I have to focus when i am on the trainer or my hr really slips sometimes.
One way to keep your hr high is keep your rpms high, 115-125
another way is to do some serious intensity intervals, short duration short recovery max effort. after about 4 repeats your hr will be sky high.
then you will have no problem keeping your rate up and you will see it is mental.
I forget the name of this workout, there is a long story behind it suffice to say if u can do 8 repeats u r good, no cheating though.
after a short warmup, do 30 seconds at max effort, i suggest maybe a 53x14 spinnning like crazy, 10 seconds recovery spin
repeat, repeat repeat:D
do you get a higher heart rate running or cycling? bike riding i have hit over 200bpm in a full sprint(the exact number i will not know) running not as high. maybe 180.:cool:
 
Jun 16, 2009
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usedtobefast said:
do you get a higher heart rate running or cycling? bike riding i have hit over 200bpm in a full sprint(the exact number i will not know) running not as high. maybe 180.:cool:

Running for me. I have read that running heartrates on average run about ten beats per minute faster . Because of injuries i have not done any running intervals where i would reach my max rate.
Last year my "recovery" runs would avg about 155bpm, a hard tempo run would be 45 minutes avg 182.
On the bike my AT is around 172-176. Last year my max hr was around 196 on the bike.
 
This is anecdotal ... no evidence ... but I have always thought of time on the trainer as worth 2-3 times time spent on the road. The adaptation you get from spinning against a constant resistance for 60-90 mins is difficult to replicate on the road. Most of us live in places where the road at least undulates and/or you have to stop for traffic / junctions etc

So I have always considered the turbo as an essential way to really upgrade the quality of my program. AND I find I can push myself harder becaue i don't haveto worry about where I am going!

Having said all that it's hard to replicate the intensity of a race without it being a race - but I think we are just talking about training here.

I tend to ride infront of a mirror...is that wierd? It comes from rowing on a rowing machine for years - where it really helps your technique if you can see yourself. I actually find the same thing useful on a bike.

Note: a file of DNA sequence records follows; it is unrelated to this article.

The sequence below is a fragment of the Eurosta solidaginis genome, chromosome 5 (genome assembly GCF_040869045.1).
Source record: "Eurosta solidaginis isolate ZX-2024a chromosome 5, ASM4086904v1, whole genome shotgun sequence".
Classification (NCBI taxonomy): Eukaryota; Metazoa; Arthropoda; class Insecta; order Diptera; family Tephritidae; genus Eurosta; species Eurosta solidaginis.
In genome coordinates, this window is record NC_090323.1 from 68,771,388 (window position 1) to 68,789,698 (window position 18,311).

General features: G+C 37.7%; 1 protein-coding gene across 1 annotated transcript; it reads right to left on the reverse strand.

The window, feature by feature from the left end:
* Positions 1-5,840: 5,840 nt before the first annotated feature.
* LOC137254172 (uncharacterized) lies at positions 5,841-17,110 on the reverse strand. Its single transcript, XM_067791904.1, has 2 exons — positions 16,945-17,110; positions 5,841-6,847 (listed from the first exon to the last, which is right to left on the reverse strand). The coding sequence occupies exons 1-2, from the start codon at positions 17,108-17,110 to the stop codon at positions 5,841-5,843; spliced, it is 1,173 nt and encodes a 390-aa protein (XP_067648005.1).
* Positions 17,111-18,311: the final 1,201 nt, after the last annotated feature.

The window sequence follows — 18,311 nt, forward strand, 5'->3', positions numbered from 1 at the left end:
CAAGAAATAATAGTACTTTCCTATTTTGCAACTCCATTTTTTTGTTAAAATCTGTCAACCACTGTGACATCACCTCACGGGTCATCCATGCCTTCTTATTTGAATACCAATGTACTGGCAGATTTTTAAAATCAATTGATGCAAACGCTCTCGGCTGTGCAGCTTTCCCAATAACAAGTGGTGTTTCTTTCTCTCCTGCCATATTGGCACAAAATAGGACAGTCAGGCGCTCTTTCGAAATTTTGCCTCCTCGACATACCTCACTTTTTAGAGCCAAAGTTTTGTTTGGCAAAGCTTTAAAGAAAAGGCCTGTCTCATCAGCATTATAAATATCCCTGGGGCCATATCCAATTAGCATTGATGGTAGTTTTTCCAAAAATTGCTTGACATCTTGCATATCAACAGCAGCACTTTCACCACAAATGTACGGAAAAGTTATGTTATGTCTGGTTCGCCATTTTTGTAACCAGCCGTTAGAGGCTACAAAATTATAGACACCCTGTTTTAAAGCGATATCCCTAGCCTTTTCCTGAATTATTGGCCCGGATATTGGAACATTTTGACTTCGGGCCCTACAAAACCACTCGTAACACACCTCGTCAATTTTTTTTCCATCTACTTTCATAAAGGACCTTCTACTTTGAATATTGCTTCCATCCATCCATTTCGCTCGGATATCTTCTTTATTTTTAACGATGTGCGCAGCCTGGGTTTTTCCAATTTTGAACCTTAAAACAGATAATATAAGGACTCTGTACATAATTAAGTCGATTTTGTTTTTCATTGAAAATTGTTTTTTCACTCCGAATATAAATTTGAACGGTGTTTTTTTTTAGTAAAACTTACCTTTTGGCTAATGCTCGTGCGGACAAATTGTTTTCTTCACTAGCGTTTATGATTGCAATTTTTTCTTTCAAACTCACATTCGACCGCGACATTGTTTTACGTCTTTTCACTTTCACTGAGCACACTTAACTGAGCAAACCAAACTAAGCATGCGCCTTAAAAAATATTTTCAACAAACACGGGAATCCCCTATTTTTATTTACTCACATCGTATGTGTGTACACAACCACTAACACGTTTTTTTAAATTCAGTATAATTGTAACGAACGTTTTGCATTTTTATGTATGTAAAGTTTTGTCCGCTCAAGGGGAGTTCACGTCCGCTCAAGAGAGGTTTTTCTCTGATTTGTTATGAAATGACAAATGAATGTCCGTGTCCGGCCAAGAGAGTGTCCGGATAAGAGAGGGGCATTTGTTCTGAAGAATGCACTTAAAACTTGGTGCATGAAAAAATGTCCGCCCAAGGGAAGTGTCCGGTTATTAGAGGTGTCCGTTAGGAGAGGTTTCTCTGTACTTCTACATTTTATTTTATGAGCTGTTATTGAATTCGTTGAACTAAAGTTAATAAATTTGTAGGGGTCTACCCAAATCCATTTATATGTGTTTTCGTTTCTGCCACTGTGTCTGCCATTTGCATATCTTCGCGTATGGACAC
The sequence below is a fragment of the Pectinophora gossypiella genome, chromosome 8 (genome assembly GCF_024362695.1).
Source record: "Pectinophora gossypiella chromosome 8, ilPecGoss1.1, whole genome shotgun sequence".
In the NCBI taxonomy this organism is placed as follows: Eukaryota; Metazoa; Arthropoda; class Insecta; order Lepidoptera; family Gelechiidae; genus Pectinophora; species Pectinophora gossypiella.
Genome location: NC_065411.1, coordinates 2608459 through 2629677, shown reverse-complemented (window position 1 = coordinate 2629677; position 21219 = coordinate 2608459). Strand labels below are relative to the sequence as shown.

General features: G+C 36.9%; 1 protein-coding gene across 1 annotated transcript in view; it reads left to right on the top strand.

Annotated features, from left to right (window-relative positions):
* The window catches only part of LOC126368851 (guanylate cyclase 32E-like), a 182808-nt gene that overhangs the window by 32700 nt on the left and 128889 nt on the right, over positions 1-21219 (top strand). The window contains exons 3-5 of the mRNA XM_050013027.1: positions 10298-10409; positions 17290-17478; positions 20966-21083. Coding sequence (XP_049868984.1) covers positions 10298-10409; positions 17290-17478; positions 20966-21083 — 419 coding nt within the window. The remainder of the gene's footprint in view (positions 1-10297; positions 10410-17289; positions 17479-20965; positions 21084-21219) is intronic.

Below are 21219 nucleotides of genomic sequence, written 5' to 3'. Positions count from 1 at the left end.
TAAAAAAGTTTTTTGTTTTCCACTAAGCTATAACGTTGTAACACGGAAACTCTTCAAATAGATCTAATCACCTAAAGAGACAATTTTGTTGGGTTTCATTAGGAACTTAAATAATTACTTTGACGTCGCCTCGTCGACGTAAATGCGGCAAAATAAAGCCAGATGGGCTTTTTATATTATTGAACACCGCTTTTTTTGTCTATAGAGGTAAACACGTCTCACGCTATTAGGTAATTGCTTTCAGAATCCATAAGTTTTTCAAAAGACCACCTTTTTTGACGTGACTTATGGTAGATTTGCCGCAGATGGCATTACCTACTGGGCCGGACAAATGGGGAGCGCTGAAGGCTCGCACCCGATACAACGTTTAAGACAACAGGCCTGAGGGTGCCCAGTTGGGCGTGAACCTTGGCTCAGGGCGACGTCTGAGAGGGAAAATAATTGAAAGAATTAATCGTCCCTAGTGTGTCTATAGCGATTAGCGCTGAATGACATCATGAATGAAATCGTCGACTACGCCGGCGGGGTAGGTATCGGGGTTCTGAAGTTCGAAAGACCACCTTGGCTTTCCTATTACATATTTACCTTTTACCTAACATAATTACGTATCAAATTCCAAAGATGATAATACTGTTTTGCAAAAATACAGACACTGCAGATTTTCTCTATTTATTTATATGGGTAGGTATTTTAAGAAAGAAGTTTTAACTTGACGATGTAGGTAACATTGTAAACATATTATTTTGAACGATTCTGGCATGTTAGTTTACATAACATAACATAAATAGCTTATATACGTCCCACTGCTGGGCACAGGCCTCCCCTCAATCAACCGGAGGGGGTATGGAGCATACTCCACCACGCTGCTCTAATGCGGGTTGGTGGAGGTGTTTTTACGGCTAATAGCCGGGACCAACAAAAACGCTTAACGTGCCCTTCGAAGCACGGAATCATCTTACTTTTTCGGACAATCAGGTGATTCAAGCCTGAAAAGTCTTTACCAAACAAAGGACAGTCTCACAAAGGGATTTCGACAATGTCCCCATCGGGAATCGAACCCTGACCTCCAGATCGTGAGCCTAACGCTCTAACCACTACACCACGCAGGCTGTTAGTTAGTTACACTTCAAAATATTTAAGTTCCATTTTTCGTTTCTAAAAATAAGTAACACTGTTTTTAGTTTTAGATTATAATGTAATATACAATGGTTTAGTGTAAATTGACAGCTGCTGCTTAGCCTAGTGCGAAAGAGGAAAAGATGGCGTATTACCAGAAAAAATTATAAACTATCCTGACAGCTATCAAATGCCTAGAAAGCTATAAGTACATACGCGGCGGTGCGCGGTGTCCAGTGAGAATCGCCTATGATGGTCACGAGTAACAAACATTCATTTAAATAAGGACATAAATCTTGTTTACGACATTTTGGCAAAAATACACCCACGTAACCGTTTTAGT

Apr 21, 2009
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Biciclette Bianchi said:
Am I alone in not being able to get my HR up on trainer? So, do others notice a similar phenomenon? Is it just a matter of mental toughness, or is there something more going on when on a trainer? For example, is it that one naturally experiences changes in effort (due to wind and hills) on the road, while on the trainer the effort is more constant? I have a good quality trainer (a Kurt Kinetic Rock and Roll), so that I can come as close to the feeling of the road as is possible (while still sitting in my crappy garage). I would like to hear people's thoughts on this one as I have to spend a lot of time on the trainer (I have a young child) and I want to make sure that I'm getting the best workouts that I can. Thanks.


Dave

It is definitely harder mentally to train on a windtrainer. A year or so ago I changed from a wind trainer to rollers. You have to concentrate more otherwise you'll end up on your @rse, but the feeling you get is much closer to riding on the road than using a wind trainer. Of course you cannot replicate standing up and doing hill work otherwise again you'll find yourself on your bum. Doing hard intervals I can push my HR just as hard on the rollers as on the road. Also rollers are a bit easier on tyre wear than a wind trainer.
 
Mar 16, 2009
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usedtobefast said:
do you get a higher heart rate running or cycling?

Much higher running! In running races, I can get my HR above 190. In training (say hill repeats), upper 180s isn't very hard to do. On the bike, 177 is the max that I've ever been able to reach (in a race) and mid-170s doing hill repeats while training.


Dave
 
Mar 16, 2009
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180mmCrank said:
I tend to ride infront of a mirror...is that wierd? It comes from rowing on a rowing machine for years - where it really helps your technique if you can see yourself.

Hey, I rowed in college! I was the starboard stroke in an eight man shell. I have to say, I don't miss the ergasms (what we called the time on the ergometer).


Dave
 
Mar 16, 2009
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runninboy said:
it is mental as others have said, you have to learn how to push yourself.
<SNIP>
One way to keep your hr high is keep your rpms high, 115-125

Cadence may be a big part of it... On the road, I pedal at high cadences (105-110 rpm). I find it hard (mentally) to maintain that kind of cadence on the trainer (usually settling in somewhere between 95 and 100 rpm on the trainer). Consequently, doing intervals I am "leg limited" (i.e., it's the muscular burning that pushes the RPE and makes it so hard to maintain the effort). Next time I'm on the trainer, I'll try to more closely match my road cadence and see if this helps me reach target HRs.



Dave
 
Jul 24, 2009
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Is it the quads that burn the most?